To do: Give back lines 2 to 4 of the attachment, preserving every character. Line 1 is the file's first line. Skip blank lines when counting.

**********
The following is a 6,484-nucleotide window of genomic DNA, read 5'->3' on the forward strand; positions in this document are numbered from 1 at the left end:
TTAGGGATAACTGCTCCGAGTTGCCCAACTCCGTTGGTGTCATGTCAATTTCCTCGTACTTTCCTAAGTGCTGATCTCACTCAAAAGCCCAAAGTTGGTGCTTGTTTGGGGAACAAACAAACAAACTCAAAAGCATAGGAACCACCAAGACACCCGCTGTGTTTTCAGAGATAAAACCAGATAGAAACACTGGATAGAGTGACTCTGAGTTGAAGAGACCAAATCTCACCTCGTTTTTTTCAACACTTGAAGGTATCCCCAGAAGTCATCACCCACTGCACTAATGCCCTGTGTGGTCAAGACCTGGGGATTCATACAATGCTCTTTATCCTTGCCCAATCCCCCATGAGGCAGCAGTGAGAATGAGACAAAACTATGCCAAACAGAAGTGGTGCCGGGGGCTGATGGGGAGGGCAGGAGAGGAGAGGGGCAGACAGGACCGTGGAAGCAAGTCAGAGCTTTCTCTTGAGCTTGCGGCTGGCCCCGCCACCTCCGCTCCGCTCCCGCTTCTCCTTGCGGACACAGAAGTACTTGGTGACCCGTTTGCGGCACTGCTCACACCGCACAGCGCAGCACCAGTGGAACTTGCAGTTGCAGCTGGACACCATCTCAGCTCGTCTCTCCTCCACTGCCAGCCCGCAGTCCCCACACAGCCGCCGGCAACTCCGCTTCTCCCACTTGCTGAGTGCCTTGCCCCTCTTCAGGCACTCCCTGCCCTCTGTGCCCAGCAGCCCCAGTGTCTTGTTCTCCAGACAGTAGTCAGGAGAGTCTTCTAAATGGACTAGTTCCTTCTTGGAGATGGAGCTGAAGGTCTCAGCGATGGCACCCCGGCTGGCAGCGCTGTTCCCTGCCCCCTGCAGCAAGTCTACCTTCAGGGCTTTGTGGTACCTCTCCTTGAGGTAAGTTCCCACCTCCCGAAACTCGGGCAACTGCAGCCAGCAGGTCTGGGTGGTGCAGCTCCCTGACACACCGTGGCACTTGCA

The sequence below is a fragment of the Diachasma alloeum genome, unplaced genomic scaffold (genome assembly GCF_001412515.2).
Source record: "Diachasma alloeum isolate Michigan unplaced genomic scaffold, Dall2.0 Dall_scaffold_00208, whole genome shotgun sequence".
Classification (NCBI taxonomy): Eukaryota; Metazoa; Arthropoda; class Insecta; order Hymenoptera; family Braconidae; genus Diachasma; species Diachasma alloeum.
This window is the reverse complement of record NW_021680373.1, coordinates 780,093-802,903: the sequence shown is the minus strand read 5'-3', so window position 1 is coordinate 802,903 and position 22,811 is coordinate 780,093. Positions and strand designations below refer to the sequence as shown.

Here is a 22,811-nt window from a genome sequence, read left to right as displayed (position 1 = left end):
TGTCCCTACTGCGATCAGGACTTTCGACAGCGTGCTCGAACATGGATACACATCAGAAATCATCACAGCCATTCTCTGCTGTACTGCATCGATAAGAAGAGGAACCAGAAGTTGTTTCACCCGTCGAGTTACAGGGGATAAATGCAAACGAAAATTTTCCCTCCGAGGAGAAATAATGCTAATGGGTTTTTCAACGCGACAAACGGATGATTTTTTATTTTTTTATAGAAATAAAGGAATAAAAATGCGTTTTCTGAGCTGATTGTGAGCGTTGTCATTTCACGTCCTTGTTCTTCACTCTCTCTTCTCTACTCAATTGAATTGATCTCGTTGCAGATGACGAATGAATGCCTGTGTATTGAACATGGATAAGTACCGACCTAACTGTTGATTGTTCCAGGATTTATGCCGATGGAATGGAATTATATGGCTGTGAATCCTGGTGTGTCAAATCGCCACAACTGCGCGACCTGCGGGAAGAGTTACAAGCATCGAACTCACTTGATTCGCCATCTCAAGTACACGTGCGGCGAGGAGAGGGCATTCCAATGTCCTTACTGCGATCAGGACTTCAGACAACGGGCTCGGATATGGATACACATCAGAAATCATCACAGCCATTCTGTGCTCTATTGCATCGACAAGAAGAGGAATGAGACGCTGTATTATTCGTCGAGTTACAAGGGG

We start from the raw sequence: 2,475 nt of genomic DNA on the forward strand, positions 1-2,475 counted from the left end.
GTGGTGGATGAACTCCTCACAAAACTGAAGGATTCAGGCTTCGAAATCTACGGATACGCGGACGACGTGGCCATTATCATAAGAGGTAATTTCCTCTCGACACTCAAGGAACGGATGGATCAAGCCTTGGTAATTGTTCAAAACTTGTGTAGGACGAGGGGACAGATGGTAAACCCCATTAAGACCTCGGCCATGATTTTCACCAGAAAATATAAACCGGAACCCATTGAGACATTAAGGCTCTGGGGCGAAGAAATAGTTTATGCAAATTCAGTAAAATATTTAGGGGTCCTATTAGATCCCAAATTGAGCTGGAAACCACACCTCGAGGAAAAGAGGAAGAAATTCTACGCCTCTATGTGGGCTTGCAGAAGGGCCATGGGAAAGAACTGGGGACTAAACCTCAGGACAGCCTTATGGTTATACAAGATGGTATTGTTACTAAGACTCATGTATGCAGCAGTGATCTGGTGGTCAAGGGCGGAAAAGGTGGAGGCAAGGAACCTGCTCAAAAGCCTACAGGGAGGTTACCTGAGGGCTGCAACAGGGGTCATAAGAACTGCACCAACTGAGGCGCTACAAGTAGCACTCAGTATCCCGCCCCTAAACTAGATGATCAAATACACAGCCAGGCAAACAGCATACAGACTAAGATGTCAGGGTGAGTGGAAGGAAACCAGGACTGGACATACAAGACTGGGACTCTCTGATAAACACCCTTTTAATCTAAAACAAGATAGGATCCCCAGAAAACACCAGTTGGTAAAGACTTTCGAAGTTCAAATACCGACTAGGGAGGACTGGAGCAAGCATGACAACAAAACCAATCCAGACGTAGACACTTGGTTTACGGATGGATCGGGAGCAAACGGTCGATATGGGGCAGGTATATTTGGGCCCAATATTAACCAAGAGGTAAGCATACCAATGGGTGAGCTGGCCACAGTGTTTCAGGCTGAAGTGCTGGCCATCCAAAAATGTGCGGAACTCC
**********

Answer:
TTAGGGATAACTGCTCCGAGTTGCCCAACTCCGTTGGTGTCATGTCAATTTCCTCGTACTTTCCTAAGTGCTGATCTCACTCAAAAGCCCAAAGTTGGTGCTTGTTTGGGGAACAAACAAACAAACTCAAAAGCATAGGAACCACCAAGACACCCGCTGTGTTTTCAGAGATAAAACCAGATAGAAACACTGGATAGAGTGACTCTGAGTTGAAGAGACCAAATCTCACCTCGTTTTTTTCAACACTTGAAGGTATCCCCAGAAGTCATCACCCACTGCACTAATGCCCTGTGTGGTCAAGACCTGGGGATTCATACAATGCTCTTTATCCTTGCCCAATCCCCCATGAGGCAGCAGTGAGAATGAGACAAAACTATGCCAAACAGAAGTGGTGCCGGGGGCTGATGGGGAGGGCAGGAGAGGAGAGGGGCAGACAGGACCGTGGAAGCAAGTCAGAGCTTTCTCTTGAGCTTGCGGCTGGCCCCGCCACCTCCGCTCCGCTCCCGCTTCTCCTTGCGGACACAGAAGTACTTGGTGACCCGTTTGCGGCACTGCTCACACCGCACAGCGCAGCACCAGTGGAACTTGCAGTTGCAGCTGGACACCATCTCAGCTCGTCTCTCCTCCACTGCCAGCCCGCAGTCCCCACACAGCCGCCGGCAACTCCGCTTCTCCCACTTGCTGAGTGCCTTGCCCCTCTTCAGGCACTCCCTGCCCTCTGTGCCCAGCAGCCCCAGTGTCTTGTTCTCCAGACAGTAGTCAGGAGAGTCTTCTAAATGGACTAGTTCCTTCTTGGAGATGGAGCTGAAGGTCTCAGCGATGGCACCCCGGCTGGCAGCGCTGTTCCCTGCCCCCTGCAGCAAGTCTACCTTCAGGGCTTTGTGGTACCTCTCCTTGAGGTAAGTTCCCACCTCCCGAAACTCGGGCAACTGCAGCCAGCAGGTCTGGGTGGTGCAGCTCCCTGACACACCGTGGCACTTGCA

The sequence below is a fragment of the Diachasma alloeum genome, unplaced genomic scaffold (genome assembly GCF_001412515.2).
Source record: "Diachasma alloeum isolate Michigan unplaced genomic scaffold, Dall2.0 Dall_scaffold_00208, whole genome shotgun sequence".